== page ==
It is no surprise that I am fascinated by book covers and their diversity around the world. If we take a step backward and look at the process of designing THE cover of a book, there’s a lot of work that is not visible to the readers.
In this post share my thoughts about different versions of book covers that existed before the official book cover was created. During the iterative process there are many versions of the cover that do no make it. Some concepts are fully rejected, while others need multiple rounds of improvements in order to make all stakeholders happy.
Note: I did not read any of the books illustrated in this post. My comments are based only on the design of the cover and do not concern the content of the book.
How Democracy Ends by David Runciman
A book about politics with a bold touch. What better way to depict an end other than literally “not ending” the book cover? I like a lot the different approaches towards the unfinished touch – fading, crossing, cutting – and I completely agree that the final cover is the best one!
The Optimistic Decade by Heather Abel
For “The Optimistic Decade” it seems that the initial direction with the bonfire was quickly abandoned and there were more iterations on the vintage poster idea.
To me it looks like the point of view is getting further and further, reaching the helicopter view for the approved cover. The combination of colours of the final cover is lovely!
The Girl with the Dragon Tattoo by Stieg Larsson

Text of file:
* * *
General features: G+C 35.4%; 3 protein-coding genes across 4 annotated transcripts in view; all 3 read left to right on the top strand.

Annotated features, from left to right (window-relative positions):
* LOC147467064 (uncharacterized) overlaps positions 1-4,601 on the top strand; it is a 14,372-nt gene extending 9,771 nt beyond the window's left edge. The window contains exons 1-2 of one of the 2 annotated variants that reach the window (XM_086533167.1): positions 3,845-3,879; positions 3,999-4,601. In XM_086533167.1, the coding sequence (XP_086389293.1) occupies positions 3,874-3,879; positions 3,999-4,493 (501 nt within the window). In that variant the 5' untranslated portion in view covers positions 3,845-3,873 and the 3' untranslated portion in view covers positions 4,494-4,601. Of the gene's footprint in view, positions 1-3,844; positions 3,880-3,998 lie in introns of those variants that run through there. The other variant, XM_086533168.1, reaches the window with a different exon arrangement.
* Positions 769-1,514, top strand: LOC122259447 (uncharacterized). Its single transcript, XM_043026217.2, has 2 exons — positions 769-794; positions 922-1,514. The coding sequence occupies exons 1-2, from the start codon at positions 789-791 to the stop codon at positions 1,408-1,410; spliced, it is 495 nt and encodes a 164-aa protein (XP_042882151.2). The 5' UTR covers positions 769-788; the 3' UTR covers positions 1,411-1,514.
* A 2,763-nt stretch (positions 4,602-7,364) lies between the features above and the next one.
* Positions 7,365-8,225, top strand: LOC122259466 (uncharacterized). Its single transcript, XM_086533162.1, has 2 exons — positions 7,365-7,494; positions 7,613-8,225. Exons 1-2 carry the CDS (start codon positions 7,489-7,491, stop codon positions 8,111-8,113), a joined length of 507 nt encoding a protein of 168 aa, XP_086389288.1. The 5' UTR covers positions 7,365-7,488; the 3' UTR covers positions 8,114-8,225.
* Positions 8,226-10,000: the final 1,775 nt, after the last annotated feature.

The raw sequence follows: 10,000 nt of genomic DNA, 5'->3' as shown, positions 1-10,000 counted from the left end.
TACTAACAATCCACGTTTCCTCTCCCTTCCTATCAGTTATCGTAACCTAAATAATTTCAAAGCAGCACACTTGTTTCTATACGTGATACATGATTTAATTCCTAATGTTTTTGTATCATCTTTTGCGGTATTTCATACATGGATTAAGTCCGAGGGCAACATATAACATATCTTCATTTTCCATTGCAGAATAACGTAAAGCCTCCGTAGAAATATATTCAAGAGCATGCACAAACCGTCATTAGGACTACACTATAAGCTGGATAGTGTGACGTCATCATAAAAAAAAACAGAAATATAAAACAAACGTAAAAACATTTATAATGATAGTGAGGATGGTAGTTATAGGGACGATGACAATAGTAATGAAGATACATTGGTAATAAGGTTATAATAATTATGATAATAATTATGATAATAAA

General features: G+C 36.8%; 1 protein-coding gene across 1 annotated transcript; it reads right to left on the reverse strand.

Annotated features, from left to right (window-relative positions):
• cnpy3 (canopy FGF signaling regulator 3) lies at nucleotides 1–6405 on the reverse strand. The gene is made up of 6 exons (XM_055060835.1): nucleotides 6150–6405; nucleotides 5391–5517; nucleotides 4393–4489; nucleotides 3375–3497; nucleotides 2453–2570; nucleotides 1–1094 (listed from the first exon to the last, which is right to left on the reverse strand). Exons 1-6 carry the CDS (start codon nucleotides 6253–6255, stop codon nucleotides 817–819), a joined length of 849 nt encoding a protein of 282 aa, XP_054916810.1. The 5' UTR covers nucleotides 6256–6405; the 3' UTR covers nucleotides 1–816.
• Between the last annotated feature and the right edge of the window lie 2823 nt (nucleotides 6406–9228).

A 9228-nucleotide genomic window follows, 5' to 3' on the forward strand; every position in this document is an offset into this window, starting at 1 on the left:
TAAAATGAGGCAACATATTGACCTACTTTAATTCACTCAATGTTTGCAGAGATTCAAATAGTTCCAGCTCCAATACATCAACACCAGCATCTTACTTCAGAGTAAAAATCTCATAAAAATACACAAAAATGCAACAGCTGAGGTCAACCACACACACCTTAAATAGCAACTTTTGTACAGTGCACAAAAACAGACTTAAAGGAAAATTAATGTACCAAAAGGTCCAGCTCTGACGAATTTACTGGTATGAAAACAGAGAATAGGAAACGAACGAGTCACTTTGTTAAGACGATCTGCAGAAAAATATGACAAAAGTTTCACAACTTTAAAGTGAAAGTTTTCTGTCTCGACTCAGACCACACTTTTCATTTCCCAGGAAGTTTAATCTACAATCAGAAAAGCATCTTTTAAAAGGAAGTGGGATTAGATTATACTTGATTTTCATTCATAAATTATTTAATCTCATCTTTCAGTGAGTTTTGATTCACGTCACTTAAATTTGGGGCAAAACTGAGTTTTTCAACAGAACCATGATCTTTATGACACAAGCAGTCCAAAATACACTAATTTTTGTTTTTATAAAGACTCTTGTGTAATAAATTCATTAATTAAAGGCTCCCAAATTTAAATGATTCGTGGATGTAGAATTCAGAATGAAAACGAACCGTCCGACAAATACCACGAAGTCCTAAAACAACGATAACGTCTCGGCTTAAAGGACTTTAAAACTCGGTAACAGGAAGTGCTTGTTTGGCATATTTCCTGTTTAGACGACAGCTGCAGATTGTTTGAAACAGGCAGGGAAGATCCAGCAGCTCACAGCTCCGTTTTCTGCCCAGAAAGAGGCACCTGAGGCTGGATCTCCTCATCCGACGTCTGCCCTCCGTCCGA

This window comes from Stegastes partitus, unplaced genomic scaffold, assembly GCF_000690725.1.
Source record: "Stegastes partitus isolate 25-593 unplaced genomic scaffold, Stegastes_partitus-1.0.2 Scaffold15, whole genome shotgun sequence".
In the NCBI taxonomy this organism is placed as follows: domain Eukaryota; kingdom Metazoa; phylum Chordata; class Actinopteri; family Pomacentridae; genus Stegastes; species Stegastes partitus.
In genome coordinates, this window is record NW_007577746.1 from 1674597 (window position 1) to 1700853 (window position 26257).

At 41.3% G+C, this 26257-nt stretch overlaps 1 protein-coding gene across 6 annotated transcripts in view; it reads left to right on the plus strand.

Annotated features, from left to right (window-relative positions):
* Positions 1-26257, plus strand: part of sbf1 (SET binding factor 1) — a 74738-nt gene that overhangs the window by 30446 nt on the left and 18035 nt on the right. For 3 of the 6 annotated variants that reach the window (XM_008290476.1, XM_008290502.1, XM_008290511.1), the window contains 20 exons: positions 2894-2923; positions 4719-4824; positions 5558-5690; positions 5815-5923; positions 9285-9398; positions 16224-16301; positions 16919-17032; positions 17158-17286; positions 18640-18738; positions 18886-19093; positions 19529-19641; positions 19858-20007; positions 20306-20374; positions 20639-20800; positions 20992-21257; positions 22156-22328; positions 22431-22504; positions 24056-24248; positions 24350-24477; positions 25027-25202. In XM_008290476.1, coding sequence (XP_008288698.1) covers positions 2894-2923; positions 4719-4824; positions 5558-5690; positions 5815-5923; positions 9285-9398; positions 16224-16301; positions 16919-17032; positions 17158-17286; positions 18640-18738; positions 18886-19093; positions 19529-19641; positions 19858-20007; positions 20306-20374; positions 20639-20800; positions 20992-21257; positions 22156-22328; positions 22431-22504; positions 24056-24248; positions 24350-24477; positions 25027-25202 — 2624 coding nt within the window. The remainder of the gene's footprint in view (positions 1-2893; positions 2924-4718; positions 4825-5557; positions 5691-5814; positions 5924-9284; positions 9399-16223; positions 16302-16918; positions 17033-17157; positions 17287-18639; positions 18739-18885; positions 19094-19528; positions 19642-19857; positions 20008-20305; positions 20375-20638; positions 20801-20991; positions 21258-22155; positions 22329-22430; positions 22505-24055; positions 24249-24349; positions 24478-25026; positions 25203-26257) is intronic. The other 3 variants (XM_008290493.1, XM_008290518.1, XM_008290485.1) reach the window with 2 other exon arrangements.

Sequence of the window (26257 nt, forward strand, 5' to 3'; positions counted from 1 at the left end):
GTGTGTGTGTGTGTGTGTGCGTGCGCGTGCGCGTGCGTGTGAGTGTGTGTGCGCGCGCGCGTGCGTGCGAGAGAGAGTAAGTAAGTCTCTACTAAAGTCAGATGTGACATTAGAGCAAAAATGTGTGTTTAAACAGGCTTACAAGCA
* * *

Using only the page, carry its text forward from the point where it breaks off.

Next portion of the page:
For a psychological thriller, I consider the book covers to be quite playful, especially the pink and yellow ones. According to the designer, he came up with “dozens of concepts”, so it’s no wonder they are so different.
Oddly, the final cover design is also the most obvious one – it has a dragon image on the background. One of those moments when the easy way is the best way 🙂
Sea Monsters by Chloe Aridjis
In the case of “Sea Monsters”, I find much more appealing the second design on the left (green-ish watercolour) compared to the final design. The first and the third lack depth and do not reflect the “sea monster-ish” aspect of the title. From this point of view, the green covers seem more appropriate.
Three Novels (Carrie, Salem’s Lot, The Shining) by Stephen King
Despite his popularity, I managed not to read any book by Stephen King so far. And these book designs only confirm my documented assumption that it might not be my cup of tea 🙂
I find it interesting that the three rejected covers included the names of the three novels, while the approved cover summarizes “Three Novels”. In this context it is more appealing keep it simple and write as little text as possible on the cover. The more visual the cover is, the less effort it takes to process it.
Thank you for joining me on another journey in the world of book cover design!
‘Till next time … happy reading!